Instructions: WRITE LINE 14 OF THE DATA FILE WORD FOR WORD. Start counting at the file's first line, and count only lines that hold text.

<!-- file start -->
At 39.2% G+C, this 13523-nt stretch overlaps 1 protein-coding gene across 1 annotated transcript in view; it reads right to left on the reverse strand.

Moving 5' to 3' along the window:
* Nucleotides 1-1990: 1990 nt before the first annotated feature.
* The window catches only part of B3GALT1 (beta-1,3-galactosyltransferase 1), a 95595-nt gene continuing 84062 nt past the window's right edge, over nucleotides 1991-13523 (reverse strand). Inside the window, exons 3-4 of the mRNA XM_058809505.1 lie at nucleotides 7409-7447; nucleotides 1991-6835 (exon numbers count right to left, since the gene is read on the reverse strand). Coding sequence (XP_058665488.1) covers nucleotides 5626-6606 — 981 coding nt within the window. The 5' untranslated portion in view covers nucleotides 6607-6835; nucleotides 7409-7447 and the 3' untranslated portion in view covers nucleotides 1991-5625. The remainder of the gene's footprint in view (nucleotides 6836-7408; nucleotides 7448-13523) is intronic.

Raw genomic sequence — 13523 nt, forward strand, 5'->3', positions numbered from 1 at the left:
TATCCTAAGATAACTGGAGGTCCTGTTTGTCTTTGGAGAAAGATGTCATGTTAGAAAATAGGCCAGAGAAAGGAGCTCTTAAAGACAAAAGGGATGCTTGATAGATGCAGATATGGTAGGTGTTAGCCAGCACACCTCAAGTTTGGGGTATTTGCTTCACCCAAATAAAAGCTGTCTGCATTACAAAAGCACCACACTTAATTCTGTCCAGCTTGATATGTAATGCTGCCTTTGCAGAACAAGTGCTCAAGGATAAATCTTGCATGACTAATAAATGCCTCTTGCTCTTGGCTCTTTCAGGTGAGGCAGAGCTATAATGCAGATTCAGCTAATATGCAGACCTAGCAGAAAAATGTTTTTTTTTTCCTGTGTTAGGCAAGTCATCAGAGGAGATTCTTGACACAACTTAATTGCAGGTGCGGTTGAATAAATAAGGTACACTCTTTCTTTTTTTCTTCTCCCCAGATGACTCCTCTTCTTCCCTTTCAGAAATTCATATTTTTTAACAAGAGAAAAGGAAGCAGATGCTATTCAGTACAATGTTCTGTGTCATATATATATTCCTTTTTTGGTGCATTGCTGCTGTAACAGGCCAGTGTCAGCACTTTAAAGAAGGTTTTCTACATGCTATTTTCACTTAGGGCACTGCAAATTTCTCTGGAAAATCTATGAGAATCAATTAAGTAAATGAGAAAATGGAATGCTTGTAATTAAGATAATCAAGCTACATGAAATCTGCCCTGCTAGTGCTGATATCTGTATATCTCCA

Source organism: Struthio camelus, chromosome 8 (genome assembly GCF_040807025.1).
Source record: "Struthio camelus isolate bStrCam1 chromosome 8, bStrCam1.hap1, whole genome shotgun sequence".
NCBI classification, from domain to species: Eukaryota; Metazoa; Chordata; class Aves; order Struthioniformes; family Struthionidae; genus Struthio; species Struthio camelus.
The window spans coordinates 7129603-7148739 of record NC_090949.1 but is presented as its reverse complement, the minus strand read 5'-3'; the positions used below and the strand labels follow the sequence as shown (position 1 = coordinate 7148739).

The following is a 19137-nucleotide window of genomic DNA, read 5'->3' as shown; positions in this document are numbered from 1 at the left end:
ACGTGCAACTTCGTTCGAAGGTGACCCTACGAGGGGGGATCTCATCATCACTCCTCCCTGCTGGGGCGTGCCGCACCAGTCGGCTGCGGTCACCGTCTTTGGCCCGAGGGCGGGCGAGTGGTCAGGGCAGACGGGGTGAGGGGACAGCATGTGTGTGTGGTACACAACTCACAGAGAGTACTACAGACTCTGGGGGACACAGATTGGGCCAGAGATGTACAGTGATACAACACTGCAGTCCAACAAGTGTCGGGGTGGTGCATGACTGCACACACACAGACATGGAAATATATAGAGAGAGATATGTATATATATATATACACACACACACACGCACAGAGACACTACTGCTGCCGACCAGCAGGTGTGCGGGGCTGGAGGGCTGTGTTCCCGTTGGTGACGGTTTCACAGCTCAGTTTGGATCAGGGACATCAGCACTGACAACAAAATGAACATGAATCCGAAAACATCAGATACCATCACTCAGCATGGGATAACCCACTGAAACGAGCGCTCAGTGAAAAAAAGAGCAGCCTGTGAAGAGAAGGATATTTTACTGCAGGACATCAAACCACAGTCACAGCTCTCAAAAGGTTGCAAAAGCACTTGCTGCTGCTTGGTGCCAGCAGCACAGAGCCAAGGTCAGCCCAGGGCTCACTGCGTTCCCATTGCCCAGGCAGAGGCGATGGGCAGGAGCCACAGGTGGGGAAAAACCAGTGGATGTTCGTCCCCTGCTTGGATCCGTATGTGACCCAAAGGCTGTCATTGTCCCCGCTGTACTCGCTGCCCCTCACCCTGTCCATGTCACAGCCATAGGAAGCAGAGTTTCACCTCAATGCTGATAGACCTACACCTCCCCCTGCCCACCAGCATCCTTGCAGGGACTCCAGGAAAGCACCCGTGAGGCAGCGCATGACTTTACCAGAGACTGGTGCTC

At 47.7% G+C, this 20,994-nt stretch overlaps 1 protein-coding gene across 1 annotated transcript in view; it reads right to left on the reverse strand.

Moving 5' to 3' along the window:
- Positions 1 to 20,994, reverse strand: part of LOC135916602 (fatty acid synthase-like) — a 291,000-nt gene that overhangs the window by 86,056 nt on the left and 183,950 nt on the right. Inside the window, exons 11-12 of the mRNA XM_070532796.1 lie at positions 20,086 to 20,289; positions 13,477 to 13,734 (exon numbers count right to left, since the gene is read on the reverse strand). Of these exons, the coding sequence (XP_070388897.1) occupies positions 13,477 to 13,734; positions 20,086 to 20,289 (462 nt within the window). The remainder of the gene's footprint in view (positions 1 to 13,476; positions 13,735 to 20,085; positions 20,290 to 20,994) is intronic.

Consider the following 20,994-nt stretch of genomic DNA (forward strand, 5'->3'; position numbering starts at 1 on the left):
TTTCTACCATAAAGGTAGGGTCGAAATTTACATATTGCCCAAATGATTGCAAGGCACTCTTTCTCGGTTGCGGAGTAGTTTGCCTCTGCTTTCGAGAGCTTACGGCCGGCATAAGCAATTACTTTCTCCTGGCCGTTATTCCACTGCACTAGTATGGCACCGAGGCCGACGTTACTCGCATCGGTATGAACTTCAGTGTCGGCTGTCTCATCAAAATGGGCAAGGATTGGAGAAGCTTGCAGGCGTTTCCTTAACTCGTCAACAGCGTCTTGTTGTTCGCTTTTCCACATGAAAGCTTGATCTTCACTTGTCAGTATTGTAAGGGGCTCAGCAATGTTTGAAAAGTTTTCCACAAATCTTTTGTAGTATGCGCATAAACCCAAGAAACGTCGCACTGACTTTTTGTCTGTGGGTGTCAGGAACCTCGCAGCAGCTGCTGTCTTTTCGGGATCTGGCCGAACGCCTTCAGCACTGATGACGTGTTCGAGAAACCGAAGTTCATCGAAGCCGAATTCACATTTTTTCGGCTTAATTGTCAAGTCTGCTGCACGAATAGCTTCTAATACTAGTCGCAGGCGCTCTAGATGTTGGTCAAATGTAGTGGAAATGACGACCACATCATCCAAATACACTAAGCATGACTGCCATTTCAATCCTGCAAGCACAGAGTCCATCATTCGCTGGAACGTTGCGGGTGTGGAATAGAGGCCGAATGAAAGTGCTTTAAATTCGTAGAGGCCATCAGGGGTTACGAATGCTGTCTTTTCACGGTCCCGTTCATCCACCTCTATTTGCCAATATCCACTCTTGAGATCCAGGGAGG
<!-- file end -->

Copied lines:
Moving 5' to 3' along the window: